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wiki:Warewulf_Event_Modules

An tutorial/example of writing an event module for Warewulf

The module itself

The below example is used to generate a node list file automatically within Warewulf, but can be co-opted to do anything you wish. The file is broken into functional components with descriptions of each component provided. To reassemble, simply copy and paste all of the code sections into a single file and put it into the Warewulf/Event/ perl library directory.

Preamble and includes

# Copyright (c) 2001-2003 Gregory M. Kurtzer
#
# Copyright (c) 2003-2013, The Regents of the University of California,
# through Lawrence Berkeley National Laboratory (subject to receipt of any
# required approvals from the U.S. Dept. of Energy).  All rights reserved.
#
#
#

package Warewulf::Event::Nodelist;

use Warewulf::Event;
use Warewulf::EventHandler;
use Warewulf::Logger;
use Warewulf::RetVal;
use Warewulf::DataStore;
use Warewulf::Node;
use File::Path;

my $event = Warewulf::EventHandler->new();
my $nodelist = "/etc/nodelist";

Like all Perl modules, the above is necessary for creating a package class, and including the libraries necessary for this code to function properly. Then we define our globals and construct the $event object now (later it will allow us to assign subroutines to events).

What we want to do

sub
update_nodelist()
{
    my $datastore = Warewulf::DataStore->new();
    my $nodeSet = $datastore->get_objects("node");

    if (open(NODELIST, "> $nodelist")) {
        foreach my $n ($nodeSet->get_list()) {
            print NODELIST $n->name() ."\n";
        }

        if (close(NODELIST)) {
            return &ret_success();
        } else {
            &eprint("Could not write file: $nodelist\n");
            return &ret_failure();
        }
    } else {
        &eprint("Could not open file for writing: $nodelist\n");
        return &ret_failure();
    }
}

This function does the primary work of looking at what is in the datastore, and writing the needed components out to the nodelist. Notice where the above actions:

  • The $datastore object is constructed
  • The $nodeSet is built from the data store object
  • $nodeSet is a Warewulf object set (Warewulf::ObjectSet)
  • Using the get_list() method on the object set allows you iterate through the objects contained within it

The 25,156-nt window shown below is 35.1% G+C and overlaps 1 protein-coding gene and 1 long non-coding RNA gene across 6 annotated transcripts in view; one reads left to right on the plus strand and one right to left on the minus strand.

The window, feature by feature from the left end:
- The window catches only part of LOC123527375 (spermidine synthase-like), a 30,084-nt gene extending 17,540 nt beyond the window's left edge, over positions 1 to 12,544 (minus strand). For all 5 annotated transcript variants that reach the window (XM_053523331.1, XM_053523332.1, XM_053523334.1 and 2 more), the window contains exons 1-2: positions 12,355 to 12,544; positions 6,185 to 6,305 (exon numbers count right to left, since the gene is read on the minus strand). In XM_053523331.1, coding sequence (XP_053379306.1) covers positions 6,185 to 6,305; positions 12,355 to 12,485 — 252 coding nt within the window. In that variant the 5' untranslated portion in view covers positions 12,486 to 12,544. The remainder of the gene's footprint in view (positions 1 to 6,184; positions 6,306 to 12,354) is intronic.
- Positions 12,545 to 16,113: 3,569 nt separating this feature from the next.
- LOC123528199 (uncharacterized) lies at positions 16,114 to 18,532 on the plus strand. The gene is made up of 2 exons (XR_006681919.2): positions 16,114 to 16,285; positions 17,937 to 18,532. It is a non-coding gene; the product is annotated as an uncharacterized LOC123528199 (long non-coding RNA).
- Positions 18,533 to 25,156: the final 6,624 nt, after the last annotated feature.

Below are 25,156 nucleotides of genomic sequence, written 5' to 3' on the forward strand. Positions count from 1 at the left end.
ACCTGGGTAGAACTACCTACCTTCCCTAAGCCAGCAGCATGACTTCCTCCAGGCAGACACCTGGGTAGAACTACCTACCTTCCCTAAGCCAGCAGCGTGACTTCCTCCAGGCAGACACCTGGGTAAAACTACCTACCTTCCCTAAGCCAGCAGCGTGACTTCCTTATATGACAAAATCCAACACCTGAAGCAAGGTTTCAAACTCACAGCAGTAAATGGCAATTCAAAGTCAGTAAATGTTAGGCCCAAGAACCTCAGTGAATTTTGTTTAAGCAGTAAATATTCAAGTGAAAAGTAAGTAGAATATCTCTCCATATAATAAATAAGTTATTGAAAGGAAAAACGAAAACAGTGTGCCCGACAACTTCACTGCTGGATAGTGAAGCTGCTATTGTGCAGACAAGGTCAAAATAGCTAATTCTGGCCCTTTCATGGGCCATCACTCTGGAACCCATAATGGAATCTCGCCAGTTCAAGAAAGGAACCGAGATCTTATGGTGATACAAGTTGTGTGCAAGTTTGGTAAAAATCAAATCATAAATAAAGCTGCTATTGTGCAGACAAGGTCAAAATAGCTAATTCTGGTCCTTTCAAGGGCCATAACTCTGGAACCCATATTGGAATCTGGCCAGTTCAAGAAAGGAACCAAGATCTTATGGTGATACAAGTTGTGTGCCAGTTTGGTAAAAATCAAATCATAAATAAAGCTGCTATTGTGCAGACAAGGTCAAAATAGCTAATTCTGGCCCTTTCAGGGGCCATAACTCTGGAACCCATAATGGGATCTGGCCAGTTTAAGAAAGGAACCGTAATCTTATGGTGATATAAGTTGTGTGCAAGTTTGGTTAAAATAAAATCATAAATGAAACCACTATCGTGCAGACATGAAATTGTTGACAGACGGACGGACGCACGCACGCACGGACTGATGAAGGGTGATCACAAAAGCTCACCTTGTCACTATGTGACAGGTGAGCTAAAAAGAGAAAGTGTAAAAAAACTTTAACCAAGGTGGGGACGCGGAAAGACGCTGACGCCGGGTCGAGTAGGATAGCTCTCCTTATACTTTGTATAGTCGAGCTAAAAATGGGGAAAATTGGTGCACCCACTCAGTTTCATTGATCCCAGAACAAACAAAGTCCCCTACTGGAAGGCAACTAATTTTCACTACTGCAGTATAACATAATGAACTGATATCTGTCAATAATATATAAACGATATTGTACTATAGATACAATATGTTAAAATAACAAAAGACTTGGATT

• We are able to call the name() method on each object found
  • We return from the event using Warewulf's internal return object class as it gives much more possibilities then simply returning with an reconstructed, ad-hoc array.

All documentation for the above mentioned classes (e.g. Warewulf::DataStore, Warewulf::ObjectSet, Warewulf::Object, Warewulf::Node and Warewulf::RetVal) can be found by using the command perldoc [CLASS].

Register what we want to do with when to do it

$event->register("node.delete", \&update_nodelist);
$event->register("node.modify", \&update_nodelist);

1;

Lastly, we register the node.delete and node.modify events with the function we created that updates the nodelist.

Notice that we did not use the node.new event. This is because the use of the node.new event is used before the object is persisted to the datastore. We could have made this event much more complicated and more efficient by engaging different functions for creating, modifying, and deleting nodes, but outside the scope of this tutorial.

The last line of a Perl module should always be "1;" to indicate the module has been successfully loaded in its entirety.

Activating the Warewulf event module

To use your Warewulf event module, simply locate your Warewulf vendor perl library directory, and drop it in the Event/ directory (e.g. on RHEL6 it is in /usr/share/perl5/vendor_perl/Warewulf/Event/).

Things to note!

When the event handler calls the defined subroutines it will pass a list of objects that triggered the events to the called function when its run.

The event will be run by whatever user is running the command calling the event! Thus, if you are using this with a web front-end, then the user calling this event will be the web server user (e.g. Apache), and it might not have access to write the file in question. Because Warewulf has many potential interfaces, you must be aware of who is running/calling your module and maybe even add some logic to test for that!